2. The Good Faith Estimate is standardized. All lenders must provide consumers with the exact same document. Loan charges, third-party fees, and other costs must be displayed uniformly. Previously, lenders were not uniform in their interpretations of what fees should be included on the Good Faith Estimate and where such fees should be disclosed.

  3. The Good Faith Estimate encourages consumers to shop. Since lenders are required to issue a standardized Good Faith Estimate in a specific time frame, consumers are provided an opportunity to compare lenders and their products. Furthermore, HUD states that prior to the issuance of a Good Faith Estimate, lenders can only charge potential borrowers a fee to cover the expense of a credit report. The relative low cost of credit reports ($15 - $30) results in a consumer's ability to comparison shop among many lenders at a minimal cost.

    Experts suggest that borrowers compare the rates and fees they will be charged by asking for a Good Faith Estimate from several lenders. Having a credit report pulled multiple times over several weeks may indicate to credit bureaus that a borrower is being repeatedly denied and the borrower's credit score may be negatively affected. To avoid this, keep mortgage shopping to 15 to 30 days of the first credit pull.

  4. Lenders are accountable for their quotes. Each section in the Good Faith Estimate directly corresponds to a section of the HUD-1. The HUD-1 is a standardized document that lists every expense involved in a real estate or refinance transaction and is presented to the borrower during the closing process. Sections in the Good Faith Estimate are designated tolerance levels. There are three different tolerance levels:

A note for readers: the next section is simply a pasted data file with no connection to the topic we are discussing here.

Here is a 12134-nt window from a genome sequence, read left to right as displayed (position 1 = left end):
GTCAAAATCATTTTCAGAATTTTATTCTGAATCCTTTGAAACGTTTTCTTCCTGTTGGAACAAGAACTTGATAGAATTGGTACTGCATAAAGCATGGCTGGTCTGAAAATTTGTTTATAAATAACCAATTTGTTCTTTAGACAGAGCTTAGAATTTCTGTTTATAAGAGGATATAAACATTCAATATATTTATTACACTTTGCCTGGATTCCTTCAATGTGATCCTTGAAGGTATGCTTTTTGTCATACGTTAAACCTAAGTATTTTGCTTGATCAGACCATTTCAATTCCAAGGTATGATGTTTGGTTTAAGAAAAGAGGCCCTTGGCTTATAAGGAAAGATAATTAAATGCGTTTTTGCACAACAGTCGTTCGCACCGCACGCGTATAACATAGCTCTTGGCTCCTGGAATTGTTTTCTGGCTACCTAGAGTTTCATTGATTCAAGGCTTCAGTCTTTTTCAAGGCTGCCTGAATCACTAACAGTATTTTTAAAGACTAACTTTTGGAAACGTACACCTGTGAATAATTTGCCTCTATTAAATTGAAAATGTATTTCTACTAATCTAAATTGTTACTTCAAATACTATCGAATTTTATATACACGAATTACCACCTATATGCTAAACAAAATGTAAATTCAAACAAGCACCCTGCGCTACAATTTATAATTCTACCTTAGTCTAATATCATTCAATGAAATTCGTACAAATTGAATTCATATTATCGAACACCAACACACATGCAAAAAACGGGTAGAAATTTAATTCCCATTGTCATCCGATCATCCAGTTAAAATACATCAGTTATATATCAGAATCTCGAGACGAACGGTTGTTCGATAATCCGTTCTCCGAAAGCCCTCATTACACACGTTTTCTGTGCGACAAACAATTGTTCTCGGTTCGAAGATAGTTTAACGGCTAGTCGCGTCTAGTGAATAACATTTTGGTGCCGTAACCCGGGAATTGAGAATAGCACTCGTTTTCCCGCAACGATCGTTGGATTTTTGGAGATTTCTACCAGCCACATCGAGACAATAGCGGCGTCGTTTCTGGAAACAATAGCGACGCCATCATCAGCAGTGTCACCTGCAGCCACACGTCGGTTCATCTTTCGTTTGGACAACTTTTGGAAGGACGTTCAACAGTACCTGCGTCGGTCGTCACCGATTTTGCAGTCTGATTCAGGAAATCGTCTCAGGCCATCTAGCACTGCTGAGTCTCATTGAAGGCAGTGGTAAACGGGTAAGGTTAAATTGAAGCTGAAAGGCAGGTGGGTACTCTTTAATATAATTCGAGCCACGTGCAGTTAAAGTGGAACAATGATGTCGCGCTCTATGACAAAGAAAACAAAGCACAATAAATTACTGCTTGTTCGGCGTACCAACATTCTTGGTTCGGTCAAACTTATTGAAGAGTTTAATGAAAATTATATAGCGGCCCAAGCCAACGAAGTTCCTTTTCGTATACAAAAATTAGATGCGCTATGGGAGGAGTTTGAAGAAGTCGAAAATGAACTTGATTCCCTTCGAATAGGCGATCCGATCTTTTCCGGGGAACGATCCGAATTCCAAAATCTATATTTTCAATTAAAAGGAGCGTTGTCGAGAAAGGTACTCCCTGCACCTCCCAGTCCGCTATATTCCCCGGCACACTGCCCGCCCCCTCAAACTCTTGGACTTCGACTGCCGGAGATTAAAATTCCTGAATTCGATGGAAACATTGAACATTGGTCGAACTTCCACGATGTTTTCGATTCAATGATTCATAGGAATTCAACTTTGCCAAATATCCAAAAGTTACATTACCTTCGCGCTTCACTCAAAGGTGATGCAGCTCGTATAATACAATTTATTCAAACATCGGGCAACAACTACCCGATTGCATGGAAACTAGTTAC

• 0% Tolerance
      If, at the closing, any item in the “0% Tolerance” category is higher on the corresponding section of the HUD-1 as compared to the original Good Faith Estimate, the lender is responsible for covering the difference.

    • 10% Tolerance
      Unlike the “0% Tolerance” category, these items are not compared individually to their corresponding section in the HUD-1. Instead, all items in the “10% Tolerance” are aggregated on the Good Faith Estimate and compared to the aggregated corresponding items on the HUD-1. In the event that the HUD-1 has a total more than 10% higher than the total on the Good Faith Estimate, the lender is responsible for any expense in excess of the 10% increase. This means that any one item in the 10% tolerance category can increase more than 10% from the Good Faith Estimate to the HUD-1 without a penalty to the lender, as long as the sum of all the items does not increase more than 10%.

    • No Tolerance
      A few sections of the Good Faith Estimate fall into the “No Tolerance” section. These quotes can change with no penalty to the lender.
In sum, the Good Faith Estimate helps borrowers by encouraging comparison shopping for lenders and services, and brings transparency to the settlement process. That’s good news for anyone who is buying a home or mortgage refinancing.

At the time of writing, Elizabeth Weintraub, DRE # 00697006, is a Broker-Associate at Lyon Real Estate in Sacramento, California.